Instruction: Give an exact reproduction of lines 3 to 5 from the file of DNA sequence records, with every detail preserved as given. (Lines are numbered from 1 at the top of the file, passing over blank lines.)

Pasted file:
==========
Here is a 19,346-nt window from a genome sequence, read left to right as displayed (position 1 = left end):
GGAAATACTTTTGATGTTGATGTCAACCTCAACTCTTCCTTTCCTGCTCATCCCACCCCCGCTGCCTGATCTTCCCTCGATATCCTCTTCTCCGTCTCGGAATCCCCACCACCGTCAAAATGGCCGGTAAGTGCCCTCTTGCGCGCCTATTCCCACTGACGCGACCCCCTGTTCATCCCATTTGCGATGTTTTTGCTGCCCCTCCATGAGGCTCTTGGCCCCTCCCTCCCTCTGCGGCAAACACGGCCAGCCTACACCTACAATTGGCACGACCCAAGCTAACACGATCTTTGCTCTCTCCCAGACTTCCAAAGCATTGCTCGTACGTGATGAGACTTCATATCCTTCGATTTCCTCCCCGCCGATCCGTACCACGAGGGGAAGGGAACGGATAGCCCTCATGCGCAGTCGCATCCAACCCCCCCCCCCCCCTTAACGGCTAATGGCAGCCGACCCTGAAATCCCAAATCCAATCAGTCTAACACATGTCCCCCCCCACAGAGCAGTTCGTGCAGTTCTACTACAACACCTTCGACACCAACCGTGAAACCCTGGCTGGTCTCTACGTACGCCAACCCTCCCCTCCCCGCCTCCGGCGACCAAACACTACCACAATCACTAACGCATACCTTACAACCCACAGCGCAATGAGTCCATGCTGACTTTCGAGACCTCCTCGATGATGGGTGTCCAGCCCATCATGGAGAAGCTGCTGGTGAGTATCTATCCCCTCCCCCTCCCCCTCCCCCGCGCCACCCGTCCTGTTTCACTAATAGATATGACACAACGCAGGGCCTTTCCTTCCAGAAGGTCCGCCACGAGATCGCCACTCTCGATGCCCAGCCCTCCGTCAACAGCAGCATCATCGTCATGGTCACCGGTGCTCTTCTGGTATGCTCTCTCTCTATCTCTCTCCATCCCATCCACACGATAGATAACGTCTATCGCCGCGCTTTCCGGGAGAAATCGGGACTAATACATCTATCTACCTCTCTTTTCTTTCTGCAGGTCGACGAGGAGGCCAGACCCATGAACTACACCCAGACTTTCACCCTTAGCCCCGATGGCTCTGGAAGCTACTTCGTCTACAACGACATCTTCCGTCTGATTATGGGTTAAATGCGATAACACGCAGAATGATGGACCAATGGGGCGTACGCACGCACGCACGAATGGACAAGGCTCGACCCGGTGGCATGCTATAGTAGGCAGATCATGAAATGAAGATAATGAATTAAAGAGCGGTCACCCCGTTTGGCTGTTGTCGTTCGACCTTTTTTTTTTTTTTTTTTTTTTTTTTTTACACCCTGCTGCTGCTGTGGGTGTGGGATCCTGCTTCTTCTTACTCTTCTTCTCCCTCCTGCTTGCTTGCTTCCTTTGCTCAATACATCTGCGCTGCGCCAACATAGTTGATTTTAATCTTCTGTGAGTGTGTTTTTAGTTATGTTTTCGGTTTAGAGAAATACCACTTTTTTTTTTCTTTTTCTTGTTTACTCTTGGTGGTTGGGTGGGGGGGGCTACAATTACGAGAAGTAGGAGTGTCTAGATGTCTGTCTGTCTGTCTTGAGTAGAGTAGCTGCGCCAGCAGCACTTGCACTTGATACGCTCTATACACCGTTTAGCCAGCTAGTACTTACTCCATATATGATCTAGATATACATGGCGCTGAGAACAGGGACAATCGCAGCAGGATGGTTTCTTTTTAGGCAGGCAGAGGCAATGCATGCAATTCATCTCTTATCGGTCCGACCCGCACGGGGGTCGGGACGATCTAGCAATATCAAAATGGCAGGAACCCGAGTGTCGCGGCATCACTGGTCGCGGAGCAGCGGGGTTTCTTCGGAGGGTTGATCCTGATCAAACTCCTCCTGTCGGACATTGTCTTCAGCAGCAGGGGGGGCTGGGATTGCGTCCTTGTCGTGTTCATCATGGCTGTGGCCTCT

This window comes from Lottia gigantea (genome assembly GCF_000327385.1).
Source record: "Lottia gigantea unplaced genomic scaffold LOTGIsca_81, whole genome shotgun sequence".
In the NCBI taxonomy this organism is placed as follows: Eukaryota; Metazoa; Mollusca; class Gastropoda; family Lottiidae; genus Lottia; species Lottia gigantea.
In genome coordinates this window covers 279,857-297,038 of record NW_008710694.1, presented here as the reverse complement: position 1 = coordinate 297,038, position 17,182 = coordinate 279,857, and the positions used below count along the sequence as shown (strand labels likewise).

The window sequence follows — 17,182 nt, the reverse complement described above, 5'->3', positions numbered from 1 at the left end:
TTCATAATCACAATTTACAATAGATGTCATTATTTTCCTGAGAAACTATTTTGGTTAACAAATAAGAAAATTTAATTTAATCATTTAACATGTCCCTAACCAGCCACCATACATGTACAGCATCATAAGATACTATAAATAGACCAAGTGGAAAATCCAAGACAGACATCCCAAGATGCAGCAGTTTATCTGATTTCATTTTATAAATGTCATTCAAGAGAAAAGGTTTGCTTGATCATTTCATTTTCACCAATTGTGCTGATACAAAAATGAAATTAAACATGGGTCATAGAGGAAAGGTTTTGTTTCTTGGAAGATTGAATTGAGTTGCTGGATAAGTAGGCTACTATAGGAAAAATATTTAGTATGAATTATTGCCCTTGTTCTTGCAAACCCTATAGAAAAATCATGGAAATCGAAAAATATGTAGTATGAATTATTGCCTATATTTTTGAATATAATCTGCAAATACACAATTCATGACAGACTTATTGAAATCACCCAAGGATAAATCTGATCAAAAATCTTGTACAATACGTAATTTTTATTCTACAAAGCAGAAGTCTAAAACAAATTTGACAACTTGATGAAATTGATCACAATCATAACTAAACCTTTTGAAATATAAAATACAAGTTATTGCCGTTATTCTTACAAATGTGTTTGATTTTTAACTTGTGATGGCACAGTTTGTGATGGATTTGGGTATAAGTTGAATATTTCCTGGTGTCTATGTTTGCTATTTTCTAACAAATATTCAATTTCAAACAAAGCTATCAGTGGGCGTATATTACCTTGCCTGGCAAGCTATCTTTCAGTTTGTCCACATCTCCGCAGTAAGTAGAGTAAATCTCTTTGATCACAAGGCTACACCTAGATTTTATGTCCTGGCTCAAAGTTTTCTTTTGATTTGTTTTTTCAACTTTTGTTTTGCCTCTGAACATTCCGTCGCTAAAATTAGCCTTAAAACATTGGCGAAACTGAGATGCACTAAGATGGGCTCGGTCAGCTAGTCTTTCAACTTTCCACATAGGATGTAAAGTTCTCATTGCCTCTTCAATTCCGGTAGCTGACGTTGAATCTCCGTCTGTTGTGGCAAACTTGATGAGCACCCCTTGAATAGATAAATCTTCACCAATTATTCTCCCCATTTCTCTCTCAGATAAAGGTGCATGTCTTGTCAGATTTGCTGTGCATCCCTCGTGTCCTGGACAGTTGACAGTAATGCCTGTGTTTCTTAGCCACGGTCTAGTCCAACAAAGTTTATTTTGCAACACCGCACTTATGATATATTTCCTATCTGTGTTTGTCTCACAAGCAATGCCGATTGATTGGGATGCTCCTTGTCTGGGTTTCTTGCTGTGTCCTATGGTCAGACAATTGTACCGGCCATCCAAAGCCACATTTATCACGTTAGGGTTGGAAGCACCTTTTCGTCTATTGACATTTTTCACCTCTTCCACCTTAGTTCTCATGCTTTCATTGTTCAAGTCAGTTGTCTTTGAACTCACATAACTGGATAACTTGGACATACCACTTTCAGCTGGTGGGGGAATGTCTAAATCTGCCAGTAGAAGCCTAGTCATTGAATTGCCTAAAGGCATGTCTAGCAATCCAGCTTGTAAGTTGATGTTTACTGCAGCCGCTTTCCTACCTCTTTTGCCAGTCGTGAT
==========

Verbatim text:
This window comes from Lottia gigantea (genome assembly GCF_000327385.1).
Source record: "Lottia gigantea unplaced genomic scaffold LOTGIsca_81, whole genome shotgun sequence".
In the NCBI taxonomy this organism is placed as follows: Eukaryota; Metazoa; Mollusca; class Gastropoda; family Lottiidae; genus Lottia; species Lottia gigantea.